Lenny Wilkens is about as close to Seattle SuperSonics royalty as there is. (Or was.) He played for the Sonics, coached the Sonics, operated the Sonics, and when it became apparent the new ownership group was relocating the Sonics to Oklahoma City in 2008, he quit the Sonics, saying he wasn't interested in helping someone steal away with his team.
But he isn't interested in stealing someone else's team, either.
Build an arena, says the Hall of Famer, and they will come. Maybe the NBA. Maybe the NHL. Maybe expansion teams from both leagues.
"I'm on the committee that is trying to get this (new arena) done," Wilkens said from his home in Seattle, "but we're not going after anybody's team. The key is to do the building. Once you get a shovel date, then you start thinking about getting a team, seeing who is available. All this talk about getting an NBA team here is premature."
True, but this has been an eventful week for suffering NBA fans in Seattle. While Sacramento inches forward in its best and latest attempts to produce a workable financing plan for a $387 million sports and entertainment complex in the downtown railyard, groups in Seattle and Anaheim are monitoring the developments here. They are trying to wrest an invitation to the dance, and many undoubtedly are hoping the deal fails and the Kings become players on the NBA's Monopoly board.
For a variety of reasons including the fact the Honda Center is adequate and can accommodate a second anchor tenant, and that the Maloofs have no intention of selling Anaheim represents the most serious and immediate threat to the Kings. That hasn't changed, though the recently announced $20 million planned upgrade sweetens like a piece of candy.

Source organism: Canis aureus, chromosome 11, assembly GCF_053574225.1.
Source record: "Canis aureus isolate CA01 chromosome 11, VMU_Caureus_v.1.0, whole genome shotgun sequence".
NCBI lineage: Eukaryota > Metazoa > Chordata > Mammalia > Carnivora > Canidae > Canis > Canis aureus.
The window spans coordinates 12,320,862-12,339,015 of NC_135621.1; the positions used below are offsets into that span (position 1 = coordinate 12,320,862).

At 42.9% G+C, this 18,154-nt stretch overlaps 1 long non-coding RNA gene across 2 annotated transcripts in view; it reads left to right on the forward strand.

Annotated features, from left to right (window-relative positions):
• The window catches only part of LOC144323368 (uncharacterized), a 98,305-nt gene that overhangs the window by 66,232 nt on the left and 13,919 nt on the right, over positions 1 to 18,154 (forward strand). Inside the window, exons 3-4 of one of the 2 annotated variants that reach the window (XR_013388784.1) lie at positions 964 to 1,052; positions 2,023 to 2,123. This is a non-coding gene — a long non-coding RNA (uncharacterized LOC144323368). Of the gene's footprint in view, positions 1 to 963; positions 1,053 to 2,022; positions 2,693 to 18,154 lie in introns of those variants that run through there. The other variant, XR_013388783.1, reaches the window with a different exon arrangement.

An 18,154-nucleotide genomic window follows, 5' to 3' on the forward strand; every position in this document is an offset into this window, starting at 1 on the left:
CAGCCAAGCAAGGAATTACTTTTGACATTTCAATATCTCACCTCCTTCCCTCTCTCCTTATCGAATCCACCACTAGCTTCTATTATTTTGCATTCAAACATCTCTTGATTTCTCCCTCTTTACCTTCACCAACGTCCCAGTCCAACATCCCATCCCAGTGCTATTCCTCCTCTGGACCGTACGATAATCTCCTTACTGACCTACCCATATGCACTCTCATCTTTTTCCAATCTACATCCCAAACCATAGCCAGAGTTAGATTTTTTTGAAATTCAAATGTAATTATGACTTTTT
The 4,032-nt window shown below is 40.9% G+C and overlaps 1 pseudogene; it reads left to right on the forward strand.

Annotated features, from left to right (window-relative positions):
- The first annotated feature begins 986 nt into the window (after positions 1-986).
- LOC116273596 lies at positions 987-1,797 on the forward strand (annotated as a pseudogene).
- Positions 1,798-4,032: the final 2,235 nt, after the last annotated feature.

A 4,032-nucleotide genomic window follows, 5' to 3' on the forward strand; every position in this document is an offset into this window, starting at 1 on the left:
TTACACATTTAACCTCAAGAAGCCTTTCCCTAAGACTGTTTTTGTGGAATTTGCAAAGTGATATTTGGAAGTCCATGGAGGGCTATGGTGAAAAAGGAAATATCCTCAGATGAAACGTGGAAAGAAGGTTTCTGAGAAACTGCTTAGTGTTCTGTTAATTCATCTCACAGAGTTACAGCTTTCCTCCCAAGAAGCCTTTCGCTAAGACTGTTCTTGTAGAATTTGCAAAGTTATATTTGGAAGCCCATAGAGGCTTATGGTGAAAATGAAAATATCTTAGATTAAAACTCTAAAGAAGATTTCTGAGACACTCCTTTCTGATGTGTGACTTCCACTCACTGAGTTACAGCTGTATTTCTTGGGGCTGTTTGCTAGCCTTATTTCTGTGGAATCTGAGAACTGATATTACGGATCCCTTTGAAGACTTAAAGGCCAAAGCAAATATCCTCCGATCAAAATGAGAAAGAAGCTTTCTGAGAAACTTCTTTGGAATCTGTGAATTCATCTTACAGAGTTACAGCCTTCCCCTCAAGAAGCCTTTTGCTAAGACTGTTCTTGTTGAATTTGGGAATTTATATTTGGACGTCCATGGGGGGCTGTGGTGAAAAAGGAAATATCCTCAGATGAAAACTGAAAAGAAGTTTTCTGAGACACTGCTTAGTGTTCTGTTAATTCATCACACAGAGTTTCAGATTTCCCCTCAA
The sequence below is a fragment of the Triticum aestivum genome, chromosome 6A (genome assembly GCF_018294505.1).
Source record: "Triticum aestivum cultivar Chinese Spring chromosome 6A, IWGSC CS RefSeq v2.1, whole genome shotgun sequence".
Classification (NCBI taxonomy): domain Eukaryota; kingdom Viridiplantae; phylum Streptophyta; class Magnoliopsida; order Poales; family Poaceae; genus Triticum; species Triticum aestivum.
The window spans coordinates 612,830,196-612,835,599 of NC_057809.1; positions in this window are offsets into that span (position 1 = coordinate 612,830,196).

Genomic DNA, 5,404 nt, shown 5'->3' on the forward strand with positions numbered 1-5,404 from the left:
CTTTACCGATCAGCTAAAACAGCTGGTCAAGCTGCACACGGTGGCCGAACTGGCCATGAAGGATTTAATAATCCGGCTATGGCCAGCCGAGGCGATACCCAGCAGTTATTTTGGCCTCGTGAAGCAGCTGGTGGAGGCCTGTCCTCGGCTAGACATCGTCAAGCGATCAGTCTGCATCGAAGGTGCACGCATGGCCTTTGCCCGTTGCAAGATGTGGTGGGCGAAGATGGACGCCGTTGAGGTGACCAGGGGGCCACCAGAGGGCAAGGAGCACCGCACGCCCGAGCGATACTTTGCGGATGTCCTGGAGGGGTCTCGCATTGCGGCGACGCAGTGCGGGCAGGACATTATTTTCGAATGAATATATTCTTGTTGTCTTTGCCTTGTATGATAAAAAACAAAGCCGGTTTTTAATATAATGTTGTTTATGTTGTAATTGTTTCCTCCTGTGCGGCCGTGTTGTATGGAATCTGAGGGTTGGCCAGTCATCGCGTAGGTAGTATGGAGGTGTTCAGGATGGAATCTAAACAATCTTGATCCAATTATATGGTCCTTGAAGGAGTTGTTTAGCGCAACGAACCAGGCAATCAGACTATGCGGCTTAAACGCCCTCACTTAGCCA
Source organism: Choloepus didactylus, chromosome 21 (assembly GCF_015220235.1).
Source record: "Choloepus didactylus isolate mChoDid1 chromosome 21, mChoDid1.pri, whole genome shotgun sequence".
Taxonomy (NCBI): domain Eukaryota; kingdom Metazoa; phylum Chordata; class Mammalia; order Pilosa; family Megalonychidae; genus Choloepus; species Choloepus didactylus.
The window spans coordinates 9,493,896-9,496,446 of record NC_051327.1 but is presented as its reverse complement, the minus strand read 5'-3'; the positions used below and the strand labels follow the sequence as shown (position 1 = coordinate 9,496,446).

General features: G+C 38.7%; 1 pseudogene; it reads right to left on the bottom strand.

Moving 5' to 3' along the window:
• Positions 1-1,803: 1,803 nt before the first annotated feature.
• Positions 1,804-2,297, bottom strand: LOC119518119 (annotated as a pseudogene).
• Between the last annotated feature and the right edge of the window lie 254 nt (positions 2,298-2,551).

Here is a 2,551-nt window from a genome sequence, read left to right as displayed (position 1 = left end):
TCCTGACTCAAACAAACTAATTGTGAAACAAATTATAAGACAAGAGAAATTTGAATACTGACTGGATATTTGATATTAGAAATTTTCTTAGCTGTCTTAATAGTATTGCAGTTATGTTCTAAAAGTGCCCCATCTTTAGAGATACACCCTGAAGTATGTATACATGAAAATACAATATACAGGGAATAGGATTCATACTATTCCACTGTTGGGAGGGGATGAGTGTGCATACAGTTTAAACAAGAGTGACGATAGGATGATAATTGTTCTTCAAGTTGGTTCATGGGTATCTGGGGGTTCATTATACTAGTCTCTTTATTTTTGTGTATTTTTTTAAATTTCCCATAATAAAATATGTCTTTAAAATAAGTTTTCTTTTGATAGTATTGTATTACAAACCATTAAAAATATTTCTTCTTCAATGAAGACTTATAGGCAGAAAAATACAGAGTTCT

In Seattle, neither the price tag nor the reality of the situation (Kings not for sale, arena not yet built) seems to be hampering the city's renewed enthusiasm for a franchise. On Thursday, Seattle Mayor Mike McGinn unveiled a proposal for an arena that would be financed with $290 million from private investors and another $200 million in construction bonds. The public investment would be recouped through rent and existing tax revenue streams, including sales, property and business-and-occupation fees generated by the arena.
But there is no escaping the chicken/egg debate or, for that matter, dissenting opinions. While Wilkens believes a facility should be constructed before NBA or NHL tenants are pursued, investor Christopher Hansen wants to first buy an NBA team and secure an NHL franchise as an anchor tenant, and won't proceed without assurances that his goals are attainable.
"And we're not going to put our money in until he's put his money in," King County Executive Dow Constantine told the Seattle Times.
In other words, the status quo remains the status quo. Sacramento controls its destiny. If the City Council on Feb. 28 votes to approve the selected parking bids that are expected to generate approximately $200 million toward arena construction, the plan will move toward the next step (gap financing), and Seattle and Anaheim and Kansas City will start chirping about some other city's team, or perhaps even an expansion team.
Particularly in Seattle, passion for the NBA remains high. The pain of 2008 has been dulled, but it hasn't disappeared. History has a way of sticking around. The Sonics were one of the league's elite franchises for 41 years. They won six Pacific Division titles, appeared in 22 playoffs and, with Wilkens as head coach, captured the 1979 NBA championship.
"You win a title," Wilkens continued from his home, "and the team leaves. That was tough. When the new ownership (Clay Bennett) group came in (2006) and I saw the writing on the wall, I got uninvolved because I wanted no part of the Sonics moving."
A Hall of Famer who also coached in Cleveland, Atlanta, Toronto and New York, Wilkens has closely followed the rise of the Oklahoma City Thunder and Kevin Durant. He is less familiar with the Kings' personnel and asked for an update on arena negotiations.
"I already feel bad for what people are going through down there," he said. "I hope they get it done. I know Kevin (Johnson) is trying real hard. Here, we'll get an arena and get another team, whether it's the NBA or NHL. It will just take time. And the thing about Seattle is that while everybody misses basketball, we've still got baseball (Mariners), football (Seahawks), soccer (Sounders), outdoor sports and the University of Washington."
Sacramento has the Kings.
"Yeah," added Wilkens, "that would be hard."